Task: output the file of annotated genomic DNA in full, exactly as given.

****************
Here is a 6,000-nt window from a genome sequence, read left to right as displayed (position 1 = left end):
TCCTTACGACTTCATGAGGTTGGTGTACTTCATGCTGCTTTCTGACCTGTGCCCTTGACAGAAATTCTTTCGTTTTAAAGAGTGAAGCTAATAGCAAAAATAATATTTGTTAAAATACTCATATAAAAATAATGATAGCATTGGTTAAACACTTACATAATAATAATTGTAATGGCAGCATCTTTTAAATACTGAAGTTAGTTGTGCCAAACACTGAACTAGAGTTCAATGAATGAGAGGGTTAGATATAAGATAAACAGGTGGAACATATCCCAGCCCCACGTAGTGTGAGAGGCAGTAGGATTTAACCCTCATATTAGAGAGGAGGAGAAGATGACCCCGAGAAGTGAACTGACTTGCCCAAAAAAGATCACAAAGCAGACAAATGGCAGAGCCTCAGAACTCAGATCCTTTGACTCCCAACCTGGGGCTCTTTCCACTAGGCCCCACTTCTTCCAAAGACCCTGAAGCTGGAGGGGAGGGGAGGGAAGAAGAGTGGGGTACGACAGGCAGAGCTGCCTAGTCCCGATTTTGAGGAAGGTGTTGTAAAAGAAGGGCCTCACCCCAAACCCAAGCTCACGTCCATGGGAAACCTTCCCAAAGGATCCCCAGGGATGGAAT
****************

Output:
Here is a 6,000-nt window from a genome sequence, read left to right as displayed (position 1 = left end):
TCCTTACGACTTCATGAGGTTGGTGTACTTCATGCTGCTTTCTGACCTGTGCCCTTGACAGAAATTCTTTCGTTTTAAAGAGTGAAGCTAATAGCAAAAATAATATTTGTTAAAATACTCATATAAAAATAATGATAGCATTGGTTAAACACTTACATAATAATAATTGTAATGGCAGCATCTTTTAAATACTGAAGTTAGTTGTGCCAAACACTGAACTAGAGTTCAATGAATGAGAGGGTTAGATATAAGATAAACAGGTGGAACATATCCCAGCCCCACGTAGTGTGAGAGGCAGTAGGATTTAACCCTCATATTAGAGAGGAGGAGAAGATGACCCCGAGAAGTGAACTGACTTGCCCAAAAAAGATCACAAAGCAGACAAATGGCAGAGCCTCAGAACTCAGATCCTTTGACTCCCAACCTGGGGCTCTTTCCACTAGGCCCCACTTCTTCCAAAGACCCTGAAGCTGGAGGGGAGGGGAGGGAAGAAGAGTGGGGTACGACAGGCAGAGCTGCCTAGTCCCGATTTTGAGGAAGGTGTTGTAAAAGAAGGGCCTCACCCCAAACCCAAGCTCACGTCCATGGGAAACCTTCCCAAAGGATCCCCAGGGATGGAAT